The 2049 episode focuses on a younger, more clearly roboticized replicant, K. While hunting down an early model of the Chain 8 replicants, K uncovered a secret that threatened the border between humanity and the millions of android enslaved people that now exist. K disobeyed the order to destroy secrets issued by his superiors and used outdated investigation methods to find Rick Deck, the former blade runner, and jointly crack the conspiracy that was about to subvert human society.

Blade Runner 2049 is a movie with typical cyberpunk dystopian aesthetics. Human society is highly developed in technology, but the living environment is extremely harsh. Humans and artificially created replicators with strong physical functions and independent consciousness coexist together, while the social status of the two is completely different.

This cyberpunk movie is directed by Canadian director Denis Villeneuve and is based on Philip K. Dick's novel "Do Androids Dream of Electric Sheep?" "Adaptation. It stars Ryan Gosling, Harrison Ford, Ana de Armas, and Sylvia Hoeks.


Johnny Yong Bosch, Cam Clarke, and Mitsuo Iwata in Akira (1988)

In this cyberpunk anime, the creative background of "Akira" comes from the history of the two atomic bombs that Japan suffered during World War II. The film begins with the Tokyo bombing in 1988, the first appearance of Akira, which means light in Japanese.

In 1988, an unexplained explosion occurred in Tokyo, Japan, and paralyzed the city. With the economic depression and political turmoil in Shin-Tokyo, there is fear of rumors that the end of the world is imminent. However, the Japanese military has secretly conducted a study called "Akira," which uses 40 human beings as a living experiment to create superpowers by stimulating the human brain to draw out the human body's potential. The secret is that the former Experiment No. 28 "Aguilar" was chopped up and frozen by the military after it was judged to be out of control, but scientists still suspect that Akira still exists in the world in some form.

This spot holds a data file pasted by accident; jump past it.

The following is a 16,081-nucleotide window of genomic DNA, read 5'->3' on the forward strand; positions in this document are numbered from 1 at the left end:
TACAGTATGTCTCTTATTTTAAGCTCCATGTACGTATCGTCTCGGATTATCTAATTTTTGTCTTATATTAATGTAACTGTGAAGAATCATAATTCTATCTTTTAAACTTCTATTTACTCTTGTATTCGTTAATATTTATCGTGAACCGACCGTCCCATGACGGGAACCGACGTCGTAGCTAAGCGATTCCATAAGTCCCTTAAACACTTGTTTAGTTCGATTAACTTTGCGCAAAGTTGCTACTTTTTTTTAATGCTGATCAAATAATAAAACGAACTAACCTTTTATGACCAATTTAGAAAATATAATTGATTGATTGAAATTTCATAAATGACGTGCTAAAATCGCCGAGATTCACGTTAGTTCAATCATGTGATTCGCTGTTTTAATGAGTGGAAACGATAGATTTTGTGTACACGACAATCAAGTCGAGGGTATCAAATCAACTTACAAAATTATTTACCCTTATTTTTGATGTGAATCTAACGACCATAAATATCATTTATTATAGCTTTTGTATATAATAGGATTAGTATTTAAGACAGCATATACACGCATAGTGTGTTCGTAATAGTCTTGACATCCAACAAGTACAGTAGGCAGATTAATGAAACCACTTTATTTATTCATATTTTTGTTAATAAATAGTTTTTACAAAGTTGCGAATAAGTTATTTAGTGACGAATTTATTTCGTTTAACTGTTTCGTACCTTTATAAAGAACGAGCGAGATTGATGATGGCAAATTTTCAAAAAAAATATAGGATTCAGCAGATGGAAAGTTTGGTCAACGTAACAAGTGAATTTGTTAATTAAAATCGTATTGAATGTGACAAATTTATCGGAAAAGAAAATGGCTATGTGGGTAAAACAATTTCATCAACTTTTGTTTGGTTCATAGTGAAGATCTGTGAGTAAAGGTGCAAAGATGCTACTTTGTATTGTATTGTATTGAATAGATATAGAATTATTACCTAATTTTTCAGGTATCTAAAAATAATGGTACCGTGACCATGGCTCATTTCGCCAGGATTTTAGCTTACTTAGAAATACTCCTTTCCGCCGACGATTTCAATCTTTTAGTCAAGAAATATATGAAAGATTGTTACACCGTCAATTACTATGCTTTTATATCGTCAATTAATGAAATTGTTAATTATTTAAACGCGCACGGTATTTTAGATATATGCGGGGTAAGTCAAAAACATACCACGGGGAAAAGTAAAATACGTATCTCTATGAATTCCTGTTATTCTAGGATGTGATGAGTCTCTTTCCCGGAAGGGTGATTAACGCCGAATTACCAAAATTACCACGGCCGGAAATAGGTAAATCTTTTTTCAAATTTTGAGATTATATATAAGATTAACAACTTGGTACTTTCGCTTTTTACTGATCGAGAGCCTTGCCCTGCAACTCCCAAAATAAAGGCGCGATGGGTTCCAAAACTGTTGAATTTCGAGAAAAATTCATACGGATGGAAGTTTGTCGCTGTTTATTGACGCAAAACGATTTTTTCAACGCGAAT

In this film, it represents the energy that human beings can't yet control, so Akira is a threat.

Although many scientists have tried to study and manipulate Akira, the actual meaning of Akira cannot be manipulated. Its concrete representation in real life is such things as atomic bombs, which can be invented or even used, but the consequences are unimaginable. As the film tells, 30 years after Tokyo's 1988 explosion, Akira reappears. Humans think it is decomposed and abstracted away, all illusions.

In Akira, there is not only a reflection on nuclear energy but also a discussion on the government and civilians. It is a wake-up call to self-awareness and control over abilities.

5.The Matrix

Joe Pantoliano in The Matrix (1999)

In the near future, cyber hacker Neo becomes suspicious of this seemingly normal real world. He met the hacker Trinity and Morpheus, the hacker organization's leader. Morpheus told him that the real world is controlled by a computer artificial intelligence system called "matrix" people are like animals they raised, without freedom and thought. Neo is the savior who can save humankind. To save human beings, he is faced with challenges composed of programs and codes.

Neo was rescued from the Matrix by Morpheus and faced two choices of red and blue pills. This is also one of the most famous settings of Matrix: swallowing the blue pill can return to the matrix world and forget everything before you, and swallowing the red pill can enter the real world. In the fourth section, Neo faced the same choice again. Someone made him eat various blue pills containing processing procedures to control his mind.

The combination of reality and virtuality in the movie makes the male protagonist Neo face difficulties and arouses our audience to think deeply. Can we escape the programming if we are just a string of green codes determined by a matrix? What about the lives we experience, the memories we have?

6.Ghost in the Shell

Scarlett Johansson in Ghost in the Shell (2017)

Ghost in the Shell is the type of cyberpunk films adapted from anime. The original comic itself is a deep sci-fi story. It is a future world full of technology, and prosthetics are prevalent. The scary thing is that its memory can be instilled or deleted under this technology. The major played by Scarlett is the A person whose memory has been refilled.